Back in early August, OPEC shocked markets by announcing an unscheduled meeting in Algiers on September 26 to discuss a potential production cut. Prior to the announcement, short-sellers established a near-record position size, and news of the OPEC meeting caused a 25% rally in oil prices in less than a month. The market subsequently sold off as market participants began pricing in the fact that the odds of an agreement between OPEC members was next to none. The market was wrong—on Wednesday OPEC announced that they had agreed to limit output, marking the first time since 2008 such an agreement…
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Back in early August, OPEC shocked markets by announcing an unscheduled meeting in Algiers on September 26 to discuss a potential production cut. Prior to the announcement, short-sellers established a near-record position size, and news of the OPEC meeting caused a 25% rally in oil prices in less than a month.
The market subsequently sold off as market participants began pricing in the fact that the odds of an agreement between OPEC members was next to none. The market was wrong—on Wednesday OPEC announced that they had agreed to limit output, marking the first time since 2008 such an agreement has occurred.
OPEC did agree on production targets, deciding that output would be reduced from August 2016 levels of 33.2 million bpd down to between 32.5 and 33 million bpd. They did not, however, agree on the details of how the cuts will be allocated or timelines, and these details will not be determined until November.
While this does mean that from a fundamental perspective, not much will change until November, the sheer fact that OPEC agreed to cuts is significant and suggests a bullish shift in markets. OPEC has traditionally used production cuts to support markets, but 2014 saw OPEC fail to agree to cut production largely in an attempt to drive prices down and put high-cost U.S. frackers out of business.
The fact that OPEC and Saudi Arabia (its largest producer) in particular are now talking about cuts means that they have been victims of their own free-market strategy to gain market share and can no longer tolerate lower prices. The numbers seem to agree—Saudi Arabia has burned through $150 billion of foreign exchange reserves and has a large deficit (13.5% of GDP); this is the largest deficit of the world’s 20-largest economies.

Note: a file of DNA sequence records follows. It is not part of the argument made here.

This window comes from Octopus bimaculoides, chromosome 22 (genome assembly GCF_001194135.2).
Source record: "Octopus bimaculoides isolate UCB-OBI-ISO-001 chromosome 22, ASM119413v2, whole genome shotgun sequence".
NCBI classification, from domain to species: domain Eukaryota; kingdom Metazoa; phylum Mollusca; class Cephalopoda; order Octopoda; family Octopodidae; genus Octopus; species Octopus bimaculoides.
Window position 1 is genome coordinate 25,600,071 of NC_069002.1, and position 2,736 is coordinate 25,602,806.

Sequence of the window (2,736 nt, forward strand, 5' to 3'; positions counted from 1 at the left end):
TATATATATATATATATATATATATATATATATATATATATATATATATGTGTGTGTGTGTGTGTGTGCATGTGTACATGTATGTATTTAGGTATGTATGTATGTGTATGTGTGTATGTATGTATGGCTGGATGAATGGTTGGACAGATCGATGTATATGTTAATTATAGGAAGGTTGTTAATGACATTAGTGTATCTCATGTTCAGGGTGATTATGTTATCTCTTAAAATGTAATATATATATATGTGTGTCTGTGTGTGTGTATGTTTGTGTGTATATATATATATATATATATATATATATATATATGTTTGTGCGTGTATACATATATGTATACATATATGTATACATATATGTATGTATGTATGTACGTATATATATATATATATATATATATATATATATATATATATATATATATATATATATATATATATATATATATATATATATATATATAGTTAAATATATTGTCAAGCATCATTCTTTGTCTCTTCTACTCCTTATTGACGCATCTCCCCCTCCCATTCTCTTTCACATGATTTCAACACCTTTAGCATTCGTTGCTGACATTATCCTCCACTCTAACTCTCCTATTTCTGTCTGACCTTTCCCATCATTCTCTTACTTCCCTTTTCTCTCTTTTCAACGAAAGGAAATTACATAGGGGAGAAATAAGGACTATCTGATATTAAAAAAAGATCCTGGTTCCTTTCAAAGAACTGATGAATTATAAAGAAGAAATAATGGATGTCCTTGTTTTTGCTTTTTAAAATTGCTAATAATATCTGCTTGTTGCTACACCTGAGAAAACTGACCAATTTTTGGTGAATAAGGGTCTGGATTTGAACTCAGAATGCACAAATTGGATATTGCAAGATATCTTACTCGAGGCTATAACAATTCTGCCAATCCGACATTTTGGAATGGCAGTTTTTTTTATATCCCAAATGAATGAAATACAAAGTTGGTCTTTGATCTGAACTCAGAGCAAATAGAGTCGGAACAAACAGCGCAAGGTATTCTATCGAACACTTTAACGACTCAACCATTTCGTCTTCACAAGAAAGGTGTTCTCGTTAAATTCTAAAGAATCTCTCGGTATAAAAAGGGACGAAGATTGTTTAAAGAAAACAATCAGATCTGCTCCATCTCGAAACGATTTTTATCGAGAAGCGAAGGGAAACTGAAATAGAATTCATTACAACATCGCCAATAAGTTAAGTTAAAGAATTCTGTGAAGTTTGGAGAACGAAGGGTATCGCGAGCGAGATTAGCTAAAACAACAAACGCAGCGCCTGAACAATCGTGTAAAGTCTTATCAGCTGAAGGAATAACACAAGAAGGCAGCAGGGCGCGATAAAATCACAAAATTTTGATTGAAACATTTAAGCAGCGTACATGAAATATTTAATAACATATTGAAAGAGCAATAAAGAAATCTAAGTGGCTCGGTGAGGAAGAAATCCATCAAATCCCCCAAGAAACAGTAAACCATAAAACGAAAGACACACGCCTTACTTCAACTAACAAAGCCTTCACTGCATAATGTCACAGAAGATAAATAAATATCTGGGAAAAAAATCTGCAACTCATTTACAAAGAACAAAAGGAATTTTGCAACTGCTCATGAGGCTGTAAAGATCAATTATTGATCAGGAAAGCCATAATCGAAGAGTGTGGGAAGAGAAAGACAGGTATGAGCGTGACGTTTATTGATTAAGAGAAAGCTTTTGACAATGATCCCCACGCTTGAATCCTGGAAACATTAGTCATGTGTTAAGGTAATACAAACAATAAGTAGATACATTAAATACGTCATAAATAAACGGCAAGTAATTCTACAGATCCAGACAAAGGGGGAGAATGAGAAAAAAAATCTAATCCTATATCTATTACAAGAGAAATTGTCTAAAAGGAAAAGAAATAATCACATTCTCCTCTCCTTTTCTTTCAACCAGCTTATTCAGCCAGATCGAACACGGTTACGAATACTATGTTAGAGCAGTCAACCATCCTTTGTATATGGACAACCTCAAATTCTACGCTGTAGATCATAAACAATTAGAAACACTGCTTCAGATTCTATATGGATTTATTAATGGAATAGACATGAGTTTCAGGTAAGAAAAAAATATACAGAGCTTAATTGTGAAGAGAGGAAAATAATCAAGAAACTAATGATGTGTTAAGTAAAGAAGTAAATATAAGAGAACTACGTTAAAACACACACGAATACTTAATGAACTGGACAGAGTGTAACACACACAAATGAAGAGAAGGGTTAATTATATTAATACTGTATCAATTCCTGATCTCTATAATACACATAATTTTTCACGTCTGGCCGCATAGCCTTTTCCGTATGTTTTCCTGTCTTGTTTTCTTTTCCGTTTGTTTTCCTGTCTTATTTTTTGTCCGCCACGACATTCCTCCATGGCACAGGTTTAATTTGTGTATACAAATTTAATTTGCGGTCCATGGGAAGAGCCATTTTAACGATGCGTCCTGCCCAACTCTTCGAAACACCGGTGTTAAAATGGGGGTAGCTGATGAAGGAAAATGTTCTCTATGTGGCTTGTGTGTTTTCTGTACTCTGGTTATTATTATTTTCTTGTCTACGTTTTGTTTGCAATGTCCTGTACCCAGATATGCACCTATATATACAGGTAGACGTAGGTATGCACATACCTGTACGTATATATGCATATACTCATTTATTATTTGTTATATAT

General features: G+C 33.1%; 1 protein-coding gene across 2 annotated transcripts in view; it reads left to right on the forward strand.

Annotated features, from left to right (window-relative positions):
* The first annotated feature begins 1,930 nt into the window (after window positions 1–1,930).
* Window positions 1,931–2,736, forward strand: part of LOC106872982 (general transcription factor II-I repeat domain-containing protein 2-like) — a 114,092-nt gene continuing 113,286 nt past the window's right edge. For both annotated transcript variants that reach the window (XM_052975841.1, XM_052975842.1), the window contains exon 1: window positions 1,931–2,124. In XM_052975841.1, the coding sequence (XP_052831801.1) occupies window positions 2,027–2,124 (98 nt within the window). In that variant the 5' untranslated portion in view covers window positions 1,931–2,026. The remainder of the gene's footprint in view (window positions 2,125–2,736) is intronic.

Saudi Arabia can’t sustain itself with persistent oil prices below US$50. The agreement to freeze an eight-year free-market strategy is a sign that OPEC producers are now desperate enough to actively intervene in the market once again to support prices. This means that the days of sub-US$40 per barrel oil are likely over.
Investors shouldn’t get overly excited
While the recent news does probably limit the downside in oil prices, it isn’t nearly as bullish as some would think. Firstly, if OPEC cuts production from 33.2 million bpd to 32.5 billion bpd (the specific number given was 796,000 bpd), this would be the most bullish and also the most unlikely scenario.
Nigeria and Libya were exempted from any production-cut deal due to the circumstances in the region. Analysts at Bank of Nova Scotia, however, see the return of production in these two countries as actually increasing OPEC’s total production levels from August 2016’s 33.2 million bpd to 33.5 million bpd—an increase of 282,000 bpd, specifically.
More importantly, while Iran, under the proposed agreement, would need to basically freeze production (a small increase was permitted to allow for production growth up to historical norms), it is still about 400,000 bpd shy of where Iran’s oil minister recently stated he wants to end up. This could add even more risk to the price forecast.
Assuming the more likely case where OPEC production grows by only 282,000 from the August 2016 levels, the oil market would see a 2017 deficit of around 500,000 bpd, according to Bank of Nova Scotia, with most of the deficit occurring in the back half of the year.
While this would certainly work to support prices, there are several issues. Firstly, there is no guarantee OPEC will be able to agree on specifics in November. Secondly, even if details are agreed on, there is no guarantee the deal will be implemented properly. Goldman Sachs recently stated that OPEC has historically beat production quotas by 4.6%.
The end result for Canadian investors is that while the news may support oil prices over the short term and even into 2017 if OPEC can agree, the market will likely start to see cracks in the agreement, which should give investors a further opportunity to buy names such as Crescent Point Energy Corp. (TSX:CPG)(NYSE:CPG) and Baytex Energy Corp. (TSX:BTE)(NYSE:BTE).
Both these names have sold off more than their peers recently (Baytex due to the recent plunge in prices and Crescent Point due to an equity issue), and this is a good buying opportunity.
Don't forget to look outside the energy space
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Fool contributor Adam Mancini has no position in any stocks mentioned.